Weightless is the name of a set of LPWAN open wireless technology standards for exchanging data between a base station and thousands of machines around it. These technologies allow developers to build Low-Power Wide-Area Networks (LPWAN).
There are currently two published Weightless connectivity standards, Weightless-N and Weightless-W. Weightless-N uses ultra narrow band technology operating in licence exempt sub 1GHz spectrum in what is commonly known as the Industrial, Scientific and Medical (ISM) bands. In Europe this includes a range of frequencies around 868MHz; in North America around 915MHz.
Weightless is managed by the Weightless SIG, or Special Interest Group, which was revealed to the public on 7 December 2012. An inaugural event for industry was held at the Moller Centre in Cambridge, UK by Cambridge Wireless on Friday, 30 September 2011. Representatives – mainly engineers – from many companies from around the world attended. Presentations were given by Neul, Landis+Gyr, Cable & Wireless, and ARM.
The intention is that devices must be qualified by the Weightless Special Interest Group to standards defined by the SIG. Patents would only be licensed to those qualifying devices; thus the protocol, whilst open, may be regarded as proprietary.
The name Weightless was chosen to reflect the lightweight nature of the protocol, meaning that the overhead per transmission is minimised for devices that need to communicate just a few bytes of data.
The Weightless logo is trademarked and appears as uppercase letters with the ‘W’ appearing in the top-right corner of a light blue box that has a solid blue line above it best running fanny pack.
One of the presenters at the inaugural SIG event in September 2011 stated jokingly, in reference to cellular communication standards, “Weightless is not 1G, 2G, 3G or even 4G – it is ZERO G“.
Weightless-N is designed around a differential binary phase shift keying (DBPSK) digital modulation scheme to transmit within narrow frequency bands using a frequency hopping algorithm for interference mitigation and enhanced security. It provides for encryption and implicit authentication using a shared secret key regime to encode transmitted information via a 128 bit AES algorithm. The technology supports mobility with the network automatically routing terminal messages to the correct destination. Multiple networks, typically operated by different companies, are enabled and can be co-located. Each base station queries a central database to determine which network the terminal is registered to in order to decode and route data accordingly.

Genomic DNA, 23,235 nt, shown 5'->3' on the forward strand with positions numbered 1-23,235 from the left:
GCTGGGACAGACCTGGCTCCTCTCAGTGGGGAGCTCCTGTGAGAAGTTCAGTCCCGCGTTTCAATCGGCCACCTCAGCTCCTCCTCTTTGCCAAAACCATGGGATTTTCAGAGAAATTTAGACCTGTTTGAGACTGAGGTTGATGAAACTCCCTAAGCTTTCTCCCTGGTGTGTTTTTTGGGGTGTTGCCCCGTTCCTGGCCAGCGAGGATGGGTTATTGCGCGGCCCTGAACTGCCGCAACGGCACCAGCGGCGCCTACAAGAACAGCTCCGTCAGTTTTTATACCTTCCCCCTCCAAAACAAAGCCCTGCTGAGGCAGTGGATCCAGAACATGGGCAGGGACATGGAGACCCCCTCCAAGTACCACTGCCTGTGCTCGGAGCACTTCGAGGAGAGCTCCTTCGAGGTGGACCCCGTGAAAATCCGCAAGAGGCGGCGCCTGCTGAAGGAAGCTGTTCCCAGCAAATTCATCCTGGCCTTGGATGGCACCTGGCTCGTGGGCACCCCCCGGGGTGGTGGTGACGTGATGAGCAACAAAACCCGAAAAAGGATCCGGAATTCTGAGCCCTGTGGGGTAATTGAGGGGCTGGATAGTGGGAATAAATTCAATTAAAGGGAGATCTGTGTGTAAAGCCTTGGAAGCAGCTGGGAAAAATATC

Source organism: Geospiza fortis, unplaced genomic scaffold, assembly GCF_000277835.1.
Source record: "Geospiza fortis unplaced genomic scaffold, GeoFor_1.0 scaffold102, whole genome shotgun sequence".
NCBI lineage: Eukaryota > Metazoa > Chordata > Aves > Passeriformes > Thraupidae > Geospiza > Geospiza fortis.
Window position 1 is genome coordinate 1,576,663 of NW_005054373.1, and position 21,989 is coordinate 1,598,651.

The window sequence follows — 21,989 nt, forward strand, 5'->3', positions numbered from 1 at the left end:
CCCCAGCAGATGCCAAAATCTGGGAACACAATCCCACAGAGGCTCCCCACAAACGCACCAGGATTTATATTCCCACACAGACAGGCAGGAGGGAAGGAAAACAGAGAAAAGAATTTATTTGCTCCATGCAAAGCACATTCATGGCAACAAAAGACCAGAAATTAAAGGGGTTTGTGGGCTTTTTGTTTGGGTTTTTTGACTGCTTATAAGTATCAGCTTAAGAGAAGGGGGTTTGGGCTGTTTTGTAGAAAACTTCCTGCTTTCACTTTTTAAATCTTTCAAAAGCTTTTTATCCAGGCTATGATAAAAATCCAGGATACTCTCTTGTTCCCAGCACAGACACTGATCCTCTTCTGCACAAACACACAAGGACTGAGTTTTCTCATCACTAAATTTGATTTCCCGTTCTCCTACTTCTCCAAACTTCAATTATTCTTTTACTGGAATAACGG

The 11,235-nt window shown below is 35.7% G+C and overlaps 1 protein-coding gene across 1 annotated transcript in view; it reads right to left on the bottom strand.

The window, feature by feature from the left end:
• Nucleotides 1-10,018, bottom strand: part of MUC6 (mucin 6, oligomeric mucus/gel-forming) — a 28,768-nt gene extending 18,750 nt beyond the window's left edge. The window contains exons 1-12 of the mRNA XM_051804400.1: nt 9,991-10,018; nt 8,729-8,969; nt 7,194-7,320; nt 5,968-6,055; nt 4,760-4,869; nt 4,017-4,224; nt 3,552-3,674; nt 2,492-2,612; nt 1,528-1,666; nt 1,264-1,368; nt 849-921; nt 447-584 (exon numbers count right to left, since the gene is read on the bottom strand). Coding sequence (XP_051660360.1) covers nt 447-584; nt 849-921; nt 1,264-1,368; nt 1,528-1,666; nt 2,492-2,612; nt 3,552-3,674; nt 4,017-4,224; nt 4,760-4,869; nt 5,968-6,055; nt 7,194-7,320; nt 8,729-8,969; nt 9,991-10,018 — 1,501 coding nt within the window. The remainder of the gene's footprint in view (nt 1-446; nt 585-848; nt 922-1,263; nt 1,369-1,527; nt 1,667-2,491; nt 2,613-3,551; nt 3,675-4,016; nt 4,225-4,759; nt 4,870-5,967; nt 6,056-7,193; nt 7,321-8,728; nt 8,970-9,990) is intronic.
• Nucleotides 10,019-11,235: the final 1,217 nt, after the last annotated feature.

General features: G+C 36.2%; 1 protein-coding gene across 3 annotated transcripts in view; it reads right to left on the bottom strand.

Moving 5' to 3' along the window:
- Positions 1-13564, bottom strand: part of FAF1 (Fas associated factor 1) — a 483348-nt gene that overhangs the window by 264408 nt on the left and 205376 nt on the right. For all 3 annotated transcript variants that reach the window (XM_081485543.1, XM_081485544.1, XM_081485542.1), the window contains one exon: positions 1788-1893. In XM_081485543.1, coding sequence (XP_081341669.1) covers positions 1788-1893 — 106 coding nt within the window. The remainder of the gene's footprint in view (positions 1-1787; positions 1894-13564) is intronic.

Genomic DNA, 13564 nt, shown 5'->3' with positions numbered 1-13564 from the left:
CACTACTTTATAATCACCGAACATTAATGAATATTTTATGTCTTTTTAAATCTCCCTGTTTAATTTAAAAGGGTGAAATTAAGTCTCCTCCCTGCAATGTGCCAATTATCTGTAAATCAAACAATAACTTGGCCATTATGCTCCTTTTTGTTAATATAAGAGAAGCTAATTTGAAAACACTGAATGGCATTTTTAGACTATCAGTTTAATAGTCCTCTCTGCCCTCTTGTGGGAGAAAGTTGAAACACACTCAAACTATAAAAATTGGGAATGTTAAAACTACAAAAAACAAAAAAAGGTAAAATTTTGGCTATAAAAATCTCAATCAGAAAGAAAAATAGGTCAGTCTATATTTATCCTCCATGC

Weightless-W uses Time-division duplex operation with frequency hopping and variable spreading factors in an attempt to increase range and accommodate low power devices in frequency bands, or channels, within the terrestrial television broadcast band. Channels that are in use by a nearby television transmitter are identified and left unaffected while channels not being used for broadcasting television can be allocated for use by Weightless devices.
A network of base stations communicate with the Internet, or a private network, in order to pass information from devices to a computer system; and to pass information back to the devices. The downlink to devices uses time slots (TDMA) and the uplink to the base station is divided into sub-channels so that several devices can communicate to the base station.
A base station transmits a Weightless frame which is received by a few thousand devices. The devices are allocated a specific time and frequency to transmit their data back to the base station. The base station is connected to the Internet or a private network. The base station accesses a database to identify the frequencies, or channels, that it can use without interfering with terrestrial television broadcasts in its local area.